food


From Academia to Advocacy and Back: The Importance of Translating Research into Policy

, food systems & health analyst

Sadly, this will be my last post as an analyst for the Union of Concerned Scientists (UCS).  I came to UCS in Washington, DC immediately after obtaining my PhD in 2014. Two years later, I’m coming full circle, returning to the world of academia—with a new understanding and appreciation for how my research can have an impact in the policy world.

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Beef and the Paris Agreement: Changing What We Eat to Stop Causing Climate Change

, scientific adviser, Climate and Energy

On Earth Day two weeks ago, 171 countries officially signed the Paris Agreement on climate change. In doing so, they agreed to the long term goal of ending humanity’s damage to the climate—that is, reducing our emissions of global warming pollution to zero—in the second half of this century. One encouraging part of the ongoing scientific discussion about how to achieve this ambitious goal, is that we’re finally starting to take seriously the impact of what people eat. Three recent studies show that it makes a big difference, to the climate as well as to our health.

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Humanity’s “Need” for “Food” in 2050

, scientific adviser, Climate and Energy

Perhaps the most viral meme in the discussion about global food and agriculture has been that we will need to produce at least 60% more food in 2050. This statement has been repeated hundreds and perhaps thousands of times in the past decade, often as the introduction to articles, speeches and web postings explaining why it’s necessary to raise agricultural production, whether by using GMOs, clearing forests, or totally revolutionizing the global food system.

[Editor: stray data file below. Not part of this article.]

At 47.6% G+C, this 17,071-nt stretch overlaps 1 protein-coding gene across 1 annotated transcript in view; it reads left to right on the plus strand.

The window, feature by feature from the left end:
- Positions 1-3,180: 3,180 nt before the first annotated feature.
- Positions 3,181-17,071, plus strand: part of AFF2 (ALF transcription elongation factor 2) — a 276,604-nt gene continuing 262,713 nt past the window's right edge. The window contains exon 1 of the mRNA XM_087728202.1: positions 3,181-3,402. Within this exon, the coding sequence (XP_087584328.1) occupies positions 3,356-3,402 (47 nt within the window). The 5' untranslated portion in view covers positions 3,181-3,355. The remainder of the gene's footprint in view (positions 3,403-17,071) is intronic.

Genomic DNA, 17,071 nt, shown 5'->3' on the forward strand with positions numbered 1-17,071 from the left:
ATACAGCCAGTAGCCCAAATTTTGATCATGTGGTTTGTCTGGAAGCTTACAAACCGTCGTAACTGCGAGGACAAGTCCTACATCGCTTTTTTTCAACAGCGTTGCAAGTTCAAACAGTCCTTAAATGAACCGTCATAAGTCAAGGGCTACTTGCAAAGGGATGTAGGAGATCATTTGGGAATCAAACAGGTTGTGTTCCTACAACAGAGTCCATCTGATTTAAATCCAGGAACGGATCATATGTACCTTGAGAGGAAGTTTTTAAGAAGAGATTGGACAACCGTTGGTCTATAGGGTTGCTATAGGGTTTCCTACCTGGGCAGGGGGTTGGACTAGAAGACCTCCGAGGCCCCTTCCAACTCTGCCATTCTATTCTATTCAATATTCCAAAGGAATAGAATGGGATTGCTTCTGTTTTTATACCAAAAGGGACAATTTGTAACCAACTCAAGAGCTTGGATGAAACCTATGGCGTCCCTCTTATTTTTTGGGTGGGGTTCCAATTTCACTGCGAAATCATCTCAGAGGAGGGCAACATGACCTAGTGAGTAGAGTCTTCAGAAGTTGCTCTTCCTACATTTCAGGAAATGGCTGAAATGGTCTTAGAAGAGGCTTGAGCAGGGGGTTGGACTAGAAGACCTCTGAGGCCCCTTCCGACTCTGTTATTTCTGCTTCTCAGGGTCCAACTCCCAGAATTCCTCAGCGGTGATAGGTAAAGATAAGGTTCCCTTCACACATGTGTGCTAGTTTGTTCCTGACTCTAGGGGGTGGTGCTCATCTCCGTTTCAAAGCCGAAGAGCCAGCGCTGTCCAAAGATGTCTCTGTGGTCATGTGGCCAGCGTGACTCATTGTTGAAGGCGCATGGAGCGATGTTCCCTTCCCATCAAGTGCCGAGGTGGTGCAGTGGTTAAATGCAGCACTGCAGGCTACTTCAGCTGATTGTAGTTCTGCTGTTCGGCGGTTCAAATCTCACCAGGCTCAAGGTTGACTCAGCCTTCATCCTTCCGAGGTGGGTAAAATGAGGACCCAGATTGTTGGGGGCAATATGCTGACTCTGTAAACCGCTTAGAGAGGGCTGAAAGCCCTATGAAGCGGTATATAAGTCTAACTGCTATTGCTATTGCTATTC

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From Baltimore Protests to Food: The Importance of Community Voices

, food systems & health analyst

Two months ago I was in Baltimore for a conference focusing on healthy food access. Before the opening reception I squeezed in a run. With temperatures well below freezing, I ran down to the Harbor where the water was frozen and the cargo ships were still. There was hardly anyone in sight. I was amazed at the quietness blanketing the city. Read more >

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A Lunchroom Lesson: Repackaging Tobacco for a Food Fight, Part 2

, food systems & health analyst

In Part 1 on repackaging tobacco for a food fight, I focused on the tobacco industry’s arguments to misguide the public and influence policymakers. This week, I focus on public health’s arguments to counter tobacco and how we might extend this to the debate on the National School Lunch Program, which Congress is set to reauthorize this year. During the tobacco debate, the public health community focused on the individual rights of non-smokers, being the underdog in a fight against Big Tobacco (think “David versus Goliath”), and misinformation from the tobacco industry about the health consequences of smoking. Read more >

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